Every once in a while I have an idea for something that I think would be fun on a t-shirt or on your iPhone wallpaper. This one is not original. It’s something of a running joke in my family.
A few years ago, listening to CBC’s coverage of the Winter Olympics, my older sister asked, “What’s the luge?”
She had never heard of it before.
Not missing a beat, my mother answered her, “It’s when you don’t winge!”
My sister was not impressed. As far as I know, she still hates that joke. My mother, on the other hand, thinks it’s hysterical, and she will explain in detail why it is such a good joke to you if you don’t laugh the first time you hear it.
Everyone gather ’round. It’s that time again! It’s time for me to answer my readers’ questions!
And by that, I mean, it’s time for me to see what strings of words people have typed into Google that brought them to my blog. Then I look through the search keywords that are (more-or-less) well-formed questions and answer them as best I can. It’s the least I could do, since they took the time to visit my site with these questions on their mind.
“Why can’t the space shuttle leave conventionally from an airport?” (July 26)
Mostly because it’s not an airplane. Those booster rockets that the space shuttle normally uses for take-off are not decorative.
“If I fired a laser beam at my hand would it come out the other side?” (Aug 4)
“How to castle in chess with friends?” (July 31, Aug 7, 14, 17)
Begin a chess game with a friend, castle normally.
“How do you move your king and castle at the same time?” (July 26)
You probably meant “How do you move your king and your rook at the same time?”
“Rook” is the name for the pieces that start at the corners of the board.
In chess, “castle” is a verb. It’s the verb that means to move your rook and king at the same time, two spaces toward each other, provided that the intervening spaces are not occupied and that neither the king nor rook has been moved before in the match (and that you’re not trying to castle out of check).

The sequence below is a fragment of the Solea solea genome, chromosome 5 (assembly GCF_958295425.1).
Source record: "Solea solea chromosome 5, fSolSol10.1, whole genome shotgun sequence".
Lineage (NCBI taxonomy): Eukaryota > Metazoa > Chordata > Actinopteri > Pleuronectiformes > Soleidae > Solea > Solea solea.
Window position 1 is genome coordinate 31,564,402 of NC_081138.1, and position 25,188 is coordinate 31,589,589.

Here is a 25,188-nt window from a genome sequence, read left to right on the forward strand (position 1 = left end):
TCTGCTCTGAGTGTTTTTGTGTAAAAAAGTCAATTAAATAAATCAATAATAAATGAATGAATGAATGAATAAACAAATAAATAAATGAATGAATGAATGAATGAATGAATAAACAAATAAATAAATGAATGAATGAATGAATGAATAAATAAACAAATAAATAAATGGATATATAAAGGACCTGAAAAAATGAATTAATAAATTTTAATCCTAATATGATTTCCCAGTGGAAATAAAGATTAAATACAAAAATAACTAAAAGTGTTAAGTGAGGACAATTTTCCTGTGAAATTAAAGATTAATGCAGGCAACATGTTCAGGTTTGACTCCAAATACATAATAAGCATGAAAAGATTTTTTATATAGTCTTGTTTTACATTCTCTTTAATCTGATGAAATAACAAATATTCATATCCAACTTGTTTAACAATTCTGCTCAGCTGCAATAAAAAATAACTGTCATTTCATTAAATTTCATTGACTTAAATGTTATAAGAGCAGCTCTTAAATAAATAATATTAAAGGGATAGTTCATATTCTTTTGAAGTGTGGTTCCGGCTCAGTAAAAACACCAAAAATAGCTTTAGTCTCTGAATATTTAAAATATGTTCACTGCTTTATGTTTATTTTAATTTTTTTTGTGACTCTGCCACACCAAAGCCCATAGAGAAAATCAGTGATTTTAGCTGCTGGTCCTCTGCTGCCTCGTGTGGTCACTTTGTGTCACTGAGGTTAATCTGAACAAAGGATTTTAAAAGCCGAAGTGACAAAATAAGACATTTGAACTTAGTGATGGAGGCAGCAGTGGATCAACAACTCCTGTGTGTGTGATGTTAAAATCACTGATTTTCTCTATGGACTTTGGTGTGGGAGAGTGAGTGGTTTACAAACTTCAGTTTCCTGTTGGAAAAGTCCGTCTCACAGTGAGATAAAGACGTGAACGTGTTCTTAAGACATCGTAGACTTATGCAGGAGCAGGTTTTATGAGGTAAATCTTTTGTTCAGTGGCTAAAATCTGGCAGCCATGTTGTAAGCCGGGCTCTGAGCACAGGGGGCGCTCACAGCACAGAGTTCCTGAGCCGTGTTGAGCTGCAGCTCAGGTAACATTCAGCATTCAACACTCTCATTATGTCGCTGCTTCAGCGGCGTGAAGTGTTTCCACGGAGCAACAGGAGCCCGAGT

“Cheat on MCAT tips?” (Aug 1) / “How to cheat the MCAT?” (July 30)
Are you really asking me to help you to cheat on the MCAT? Get out.
“Has anyone ever cheated on MCAT before?” (July 28)
No. No one in the history of mankind. No one whose motives were so pure as to aspire to medical school has ever even considered cheating to attain such a goal.
“Grammar is one of the greatest joys in life, don’t you find?” (Aug 8)
Actually, now that you mention it, grammar is the greatest joy in life.
“How to avoid getting your bike stolen [in] Montréal?” (Aug 25)
Sell bike, and buy Bixi pass with the proceeds.
“How to get your thesis bound at McGill” (July 27)
You gotta do it yourself, I’m afraid. You can get Acco-Press binders at the bookstore.
I’ve walked past this storefront countless times in the past two years, but it wasn’t until about a week ago that I got the joke. The major street that runs through my neighbourhood is called “Chemin Queen-Marie.” The laundry place is called “Nettoyeur Clean-Marie.”
These people are now my heroes. This is the greatest thing I’ve heard since my mother defined the olympic luge as “when you don’t winge.”
I remember in September, I joked with my supervisor about how I was sure that Apple was tracking me through my iPod. I sort of assumed that Apple was doing that. I was okay with it. I thought maybe some day it might provide a much-needed alibi for a crime I don’t plan on committing.
Then this past week, there was a big scandal about how some people found a file on everyone’s iPhone that has a whole bunch of locations and times tagged. I even downloaded the application for the Mac that allows me to view the file on a map of the world. I thought it was pretty cool. It wasn’t very accurate though. Sometimes it would tag me as having been kilometres away from my actual position.